Penang Char Koay Teow 槟城炒粿条
Penang is literally a food paradise! And for many, one of the main highlights of Penang cuisine is its street food. A walk down some of the roads and alleys in Penang and one would be easily led by the nose quite literally, to a hawker stall or two showcasing some of the finest which Penang has to offer. Many of these hawker stalls are not permanent fixtures within a certain kopitiam or kedai, but merely makeshift carts driven around by motorcycles they are attached to, as their “chefs on wheels” peddle their signature dishes from place to place. Seemingly nomadic but in fact, true Penang foodies are in the know of the precise whereabouts of some of these famous stalls, i.e. at a particular junction between a certain “Lorong” and a certain “Jalan” in the daytime, or at which corner of a particular “pasar malam” by night. It could be rojak, laksa, or hokkien mee, but one thing remains a common trait amongst these street food stalls. They rely not on media publicity to draw attention and create awareness on their existence, but solely by word of mouth, through folks who share their gastronomic experiences at these stalls to their relatives, who in turn told their friends, who in turn told their neighbours. Many of them have only one item on their menu, bearing sharp contrast to what hotel buffets and established restaurant joints boast about. But for that one thing they do, they do it best.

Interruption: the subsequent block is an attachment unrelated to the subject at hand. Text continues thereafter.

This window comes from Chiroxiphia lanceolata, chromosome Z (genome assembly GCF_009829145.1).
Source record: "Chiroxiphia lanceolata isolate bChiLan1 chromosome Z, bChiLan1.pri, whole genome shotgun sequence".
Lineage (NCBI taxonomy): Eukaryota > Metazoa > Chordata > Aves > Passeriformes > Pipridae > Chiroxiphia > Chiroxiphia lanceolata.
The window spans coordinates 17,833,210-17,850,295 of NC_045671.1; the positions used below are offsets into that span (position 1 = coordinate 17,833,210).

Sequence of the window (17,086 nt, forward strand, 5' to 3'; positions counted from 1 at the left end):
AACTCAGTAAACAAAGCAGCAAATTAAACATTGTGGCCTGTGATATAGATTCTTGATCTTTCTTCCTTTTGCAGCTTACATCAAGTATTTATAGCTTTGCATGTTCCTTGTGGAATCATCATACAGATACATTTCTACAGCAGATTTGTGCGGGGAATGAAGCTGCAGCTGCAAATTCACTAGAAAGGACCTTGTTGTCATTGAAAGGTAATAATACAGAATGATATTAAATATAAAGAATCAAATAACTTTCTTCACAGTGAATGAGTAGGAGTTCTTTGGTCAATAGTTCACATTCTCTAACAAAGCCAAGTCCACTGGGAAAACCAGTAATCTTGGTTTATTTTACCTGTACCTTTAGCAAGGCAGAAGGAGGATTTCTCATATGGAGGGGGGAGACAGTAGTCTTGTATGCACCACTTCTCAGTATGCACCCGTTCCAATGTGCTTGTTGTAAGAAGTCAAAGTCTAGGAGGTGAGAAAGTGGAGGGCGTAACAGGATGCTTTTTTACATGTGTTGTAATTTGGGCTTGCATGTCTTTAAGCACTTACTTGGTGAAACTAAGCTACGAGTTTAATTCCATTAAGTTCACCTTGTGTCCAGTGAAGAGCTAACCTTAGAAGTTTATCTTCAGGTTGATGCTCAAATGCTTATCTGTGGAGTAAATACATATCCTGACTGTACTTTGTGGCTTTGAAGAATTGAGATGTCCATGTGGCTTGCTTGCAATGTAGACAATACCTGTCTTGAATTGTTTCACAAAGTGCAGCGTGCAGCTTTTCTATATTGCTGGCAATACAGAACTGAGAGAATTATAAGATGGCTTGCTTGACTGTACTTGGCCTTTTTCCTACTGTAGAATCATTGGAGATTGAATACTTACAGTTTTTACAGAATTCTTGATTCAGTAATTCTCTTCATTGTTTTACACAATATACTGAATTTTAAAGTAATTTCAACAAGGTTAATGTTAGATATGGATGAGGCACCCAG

When asked about Penang’s street food fanfare, many dishes would immediately comes to mind. But the one dish which is arguably the most popular for many is probably Char Koay Teow. Originally a Teochew dish, Penang Char Koay Teow is made up of delectable strands of dark flat rice noodles glistening in sauce and oil which thoroughly captivates the hearts of Penangites both young and old. Enjoyed throughout the day, be it for breakfast or supper, the rhythmic “cling clang” of the metal spatula against the Chinese kuali together with wafts of unmistakable aroma from good “wok hei” is altogether part of the gastronomic experience. Char Koay Teow used to be stir-fried over a charcoal fire, imparting much of that smokey flavours into the food itself. But very few folks still cling on to this practice and have since switched to a gas stove. Penang “Char Koay Teow” is different from Singapore “Char Kway Teow” in several ways. The former includes chives and prawns, but does not have any hint of sweetness unlike Singapore Char Kway Teow which incorporates Kicap Manis in addition to dark soya sauce. Traditionally, duck egg is used in Penang Char Koay Teow for its much coveted creamy textures and probably more robust flavours. But duck egg is not a commonly available commodity unfortunately, so cooking it at home with chicken eggs is prefectly fine, as many street hawkers in Penang have switched to doing so anyway. Using large and good quality eggs from corn-fed chicken would be reasonably close I reckon.